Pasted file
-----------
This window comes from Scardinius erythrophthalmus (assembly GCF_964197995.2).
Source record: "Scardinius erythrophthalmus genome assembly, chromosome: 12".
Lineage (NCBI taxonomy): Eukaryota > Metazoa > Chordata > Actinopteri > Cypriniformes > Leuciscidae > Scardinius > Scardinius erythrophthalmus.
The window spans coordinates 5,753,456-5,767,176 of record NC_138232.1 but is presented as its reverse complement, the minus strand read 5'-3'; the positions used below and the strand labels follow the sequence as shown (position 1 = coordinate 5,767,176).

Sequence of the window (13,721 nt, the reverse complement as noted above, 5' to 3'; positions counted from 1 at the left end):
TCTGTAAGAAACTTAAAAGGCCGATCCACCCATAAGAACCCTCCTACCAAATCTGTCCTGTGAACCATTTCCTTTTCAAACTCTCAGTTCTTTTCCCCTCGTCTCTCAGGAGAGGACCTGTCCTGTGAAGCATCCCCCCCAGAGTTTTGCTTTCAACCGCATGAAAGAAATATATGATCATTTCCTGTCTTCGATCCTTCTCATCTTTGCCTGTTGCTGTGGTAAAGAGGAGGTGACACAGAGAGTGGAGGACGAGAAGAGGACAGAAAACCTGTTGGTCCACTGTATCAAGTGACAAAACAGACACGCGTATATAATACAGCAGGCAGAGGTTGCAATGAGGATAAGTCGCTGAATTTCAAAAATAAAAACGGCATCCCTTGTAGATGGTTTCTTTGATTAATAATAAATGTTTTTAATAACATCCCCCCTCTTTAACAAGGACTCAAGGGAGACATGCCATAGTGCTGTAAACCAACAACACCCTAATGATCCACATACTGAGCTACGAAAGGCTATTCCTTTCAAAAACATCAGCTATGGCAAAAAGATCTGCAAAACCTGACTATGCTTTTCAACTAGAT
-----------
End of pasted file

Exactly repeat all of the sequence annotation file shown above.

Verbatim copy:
This window comes from Scardinius erythrophthalmus (assembly GCF_964197995.2).
Source record: "Scardinius erythrophthalmus genome assembly, chromosome: 12".
Lineage (NCBI taxonomy): Eukaryota > Metazoa > Chordata > Actinopteri > Cypriniformes > Leuciscidae > Scardinius > Scardinius erythrophthalmus.
The window spans coordinates 5,753,456-5,767,176 of record NC_138232.1 but is presented as its reverse complement, the minus strand read 5'-3'; the positions used below and the strand labels follow the sequence as shown (position 1 = coordinate 5,767,176).

Sequence of the window (13,721 nt, the reverse complement as noted above, 5' to 3'; positions counted from 1 at the left end):
TCTGTAAGAAACTTAAAAGGCCGATCCACCCATAAGAACCCTCCTACCAAATCTGTCCTGTGAACCATTTCCTTTTCAAACTCTCAGTTCTTTTCCCCTCGTCTCTCAGGAGAGGACCTGTCCTGTGAAGCATCCCCCCCAGAGTTTTGCTTTCAACCGCATGAAAGAAATATATGATCATTTCCTGTCTTCGATCCTTCTCATCTTTGCCTGTTGCTGTGGTAAAGAGGAGGTGACACAGAGAGTGGAGGACGAGAAGAGGACAGAAAACCTGTTGGTCCACTGTATCAAGTGACAAAACAGACACGCGTATATAATACAGCAGGCAGAGGTTGCAATGAGGATAAGTCGCTGAATTTCAAAAATAAAAACGGCATCCCTTGTAGATGGTTTCTTTGATTAATAATAAATGTTTTTAATAACATCCCCCCTCTTTAACAAGGACTCAAGGGAGACATGCCATAGTGCTGTAAACCAACAACACCCTAATGATCCACATACTGAGCTACGAAAGGCTATTCCTTTCAAAAACATCAGCTATGGCAAAAAGATCTGCAAAACCTGACTATGCTTTTCAACTAGAT